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IBM has been fighting a former salesman in court. The case won’t go to trial.

IBM is laying off more than 300 people that worked at its mortgage services subsidiary Seterus in Research Triangle Park, according to a notice it sent the state on Jan. 9, 2019.
IBM is laying off more than 300 people that worked at its mortgage services subsidiary Seterus in Research Triangle Park, according to a notice it sent the state on Jan. 9, 2019. AP

IBM is settling out of court with a former salesman who sued the company because he wasn’t paid all the commission he said he was owed for helping assemble a $19 million software licensing deal with Branch Banking & Trust.

Attorneys for Bobby Choplin, a former Triangle-based salesman for IBM, on Tuesday notified the federal judge who was to preside over the trial that the two sides had instead agreed to settle the case.

Terms will remain undisclosed because the agreement will include a confidentiality provision, said Matt Lee, one of Choplin’s lawyers.

But “we can tell you that it was settled to the parties’ mutual satisfaction,” Lee said.

The trial was scheduled to begin on July 18, if U.S. Senior District Court Judge Carlton Tilley rejected IBM’s attempts to get the case tossed out of court. Choplin’s lawsuit claimed that IBM had among other things broken North Carolina’s Wage and Hour Act by reducing his commission payment. IBM argued it hadn’t done anything wrong because the six-month incentive contracts it signs with salespeople allow it to adjust commission payments.

There was no dispute about the fact that IBM lowered the commission it paid Choplin for the BB&T deal in 2015, giving him $296,568 less than he reckoned was due.

IBM paid him $348,487 in commission for the BB&T deal, versus the $645,056 IBM’s in-house commission calculator suggested would come Choplin’s way for his contribution to the sale.

Disputing IBM’s claims that it had an unfettered right to adjust commission payments, Choplin’s lawyers pointed to documents that indicated company officials were telling salespeople they could earn “uncapped” commissions if they worked harder to close deals.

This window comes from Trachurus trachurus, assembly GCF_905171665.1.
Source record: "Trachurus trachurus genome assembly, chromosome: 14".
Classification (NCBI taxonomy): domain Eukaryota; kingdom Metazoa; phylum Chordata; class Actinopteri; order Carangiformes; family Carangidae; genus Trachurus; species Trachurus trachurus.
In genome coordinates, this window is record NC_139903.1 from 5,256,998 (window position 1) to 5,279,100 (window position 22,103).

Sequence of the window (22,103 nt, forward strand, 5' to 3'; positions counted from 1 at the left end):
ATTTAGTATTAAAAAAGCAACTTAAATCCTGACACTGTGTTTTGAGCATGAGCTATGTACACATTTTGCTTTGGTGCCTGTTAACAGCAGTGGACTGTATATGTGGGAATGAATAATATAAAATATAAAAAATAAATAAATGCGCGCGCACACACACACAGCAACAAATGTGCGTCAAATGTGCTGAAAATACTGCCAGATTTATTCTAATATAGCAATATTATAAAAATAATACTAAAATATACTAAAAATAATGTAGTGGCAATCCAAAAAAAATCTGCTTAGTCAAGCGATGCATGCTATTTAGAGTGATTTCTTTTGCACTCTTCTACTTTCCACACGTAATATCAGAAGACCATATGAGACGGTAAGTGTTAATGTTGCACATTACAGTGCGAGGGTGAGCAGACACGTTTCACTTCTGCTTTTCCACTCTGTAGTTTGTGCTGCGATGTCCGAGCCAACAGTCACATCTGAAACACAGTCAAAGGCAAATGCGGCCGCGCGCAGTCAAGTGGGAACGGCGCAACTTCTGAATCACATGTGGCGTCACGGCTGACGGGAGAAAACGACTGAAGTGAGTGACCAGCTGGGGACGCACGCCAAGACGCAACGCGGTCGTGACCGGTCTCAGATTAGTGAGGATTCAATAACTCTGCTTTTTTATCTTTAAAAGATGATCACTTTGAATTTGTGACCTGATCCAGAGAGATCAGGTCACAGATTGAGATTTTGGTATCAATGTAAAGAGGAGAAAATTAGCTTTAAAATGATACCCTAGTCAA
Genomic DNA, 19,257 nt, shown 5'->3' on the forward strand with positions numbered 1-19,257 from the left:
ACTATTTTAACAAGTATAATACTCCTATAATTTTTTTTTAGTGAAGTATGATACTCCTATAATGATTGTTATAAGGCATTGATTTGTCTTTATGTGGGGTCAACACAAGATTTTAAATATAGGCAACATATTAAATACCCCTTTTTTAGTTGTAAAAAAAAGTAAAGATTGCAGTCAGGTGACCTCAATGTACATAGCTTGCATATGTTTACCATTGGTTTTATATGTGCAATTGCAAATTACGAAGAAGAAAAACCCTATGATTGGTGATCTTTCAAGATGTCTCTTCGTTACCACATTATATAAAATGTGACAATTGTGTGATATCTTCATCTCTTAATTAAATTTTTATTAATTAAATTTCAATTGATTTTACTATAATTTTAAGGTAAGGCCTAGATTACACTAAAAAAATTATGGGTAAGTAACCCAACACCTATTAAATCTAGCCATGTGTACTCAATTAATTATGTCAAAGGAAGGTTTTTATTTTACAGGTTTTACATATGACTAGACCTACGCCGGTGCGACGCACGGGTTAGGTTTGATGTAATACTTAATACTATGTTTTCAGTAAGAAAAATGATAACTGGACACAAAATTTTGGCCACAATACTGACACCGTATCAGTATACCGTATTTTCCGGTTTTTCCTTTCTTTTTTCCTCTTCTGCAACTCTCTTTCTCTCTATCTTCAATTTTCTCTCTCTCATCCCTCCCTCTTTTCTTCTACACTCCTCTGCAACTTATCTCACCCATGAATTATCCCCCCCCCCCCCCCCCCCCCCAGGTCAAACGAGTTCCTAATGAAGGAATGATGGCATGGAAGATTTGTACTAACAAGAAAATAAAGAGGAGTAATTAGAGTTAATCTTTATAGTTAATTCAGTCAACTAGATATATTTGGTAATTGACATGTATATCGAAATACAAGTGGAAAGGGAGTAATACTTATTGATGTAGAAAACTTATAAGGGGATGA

Choplin’s lawyers had also secured copies of emails from a company vice president, Randolph Moorer, who told subordinates in IBM’s Mid-Atlantic software sales force that IBM had to “maintain an affordable expense posture on each transaction” by limiting commission payments to about 10 percent of a deal’s value.

That amounted to a cap on commissions, Choplin’s lawyers said.

“IBM was simply reducing the commissions it was obligated to pay in order to meet a previously undisclosed budget,” they wrote in their trial brief. “The Wage and Hour Act does not permit this type of conduct by employers.”

IBM’s designated lead witness, finance manager Rick Martinotti, sat for a deposition in October and repeatedly denied there was a budget on commissions. He said the 10 percent mark was only a guideline and that Moorer had been “sloppy with his language” to say otherwise.

IBM is tough to fight in court, said Steve Groetzinger, a former IBM salesman who says he was laid off because of his age.

“Most people who work at IBM on a daily basis say IBM is a law firm that happens to own an IT company,” Groetzinger said in an interview with The News & Observer earlier this year. “They’ve got lawyers everywhere. Trying to sue them on an [equal-employment opportunity] complaint or sue them for back commission in my opinion is not worth the trouble. Maybe somebody can win this, but they’re going to make it expensive, they’re going to make it difficult.”

The same legal team — Lee, Jeremy Williams and Mark Sigmon — is representing two other men who were part of IBM’s Triangle sales force in 2015 and have sued about commission reductions that year.

Those lawsuits, on behalf of Tom Stephenson and Paul Vinson, remain pending. Stephenson alleges IBM shorted him about $600,000 on the BB&T deal and on another with LabCorp. Vinson alleges he lost $177,720 after securing an $11 million deal with Delta Air Lines.

Lee said the team “still feel[s] strongly about the case from the perspective of the other plaintiffs we represent” though it’s “not exactly seeing eye to eye with IBM on the applicability of” the evidence from Choplin’s case to the other two lawsuits.

Martinotti told lawyers last year IBM held back a combined $43.4 million in prospective commissions in 2013, 2014 and 2015, while paying out more than $100 million. Almost half of the hold-backs, $20.3 million, happened in the first half of 2015.

Ray Gronberg: 919-419-6648, @rcgronberg



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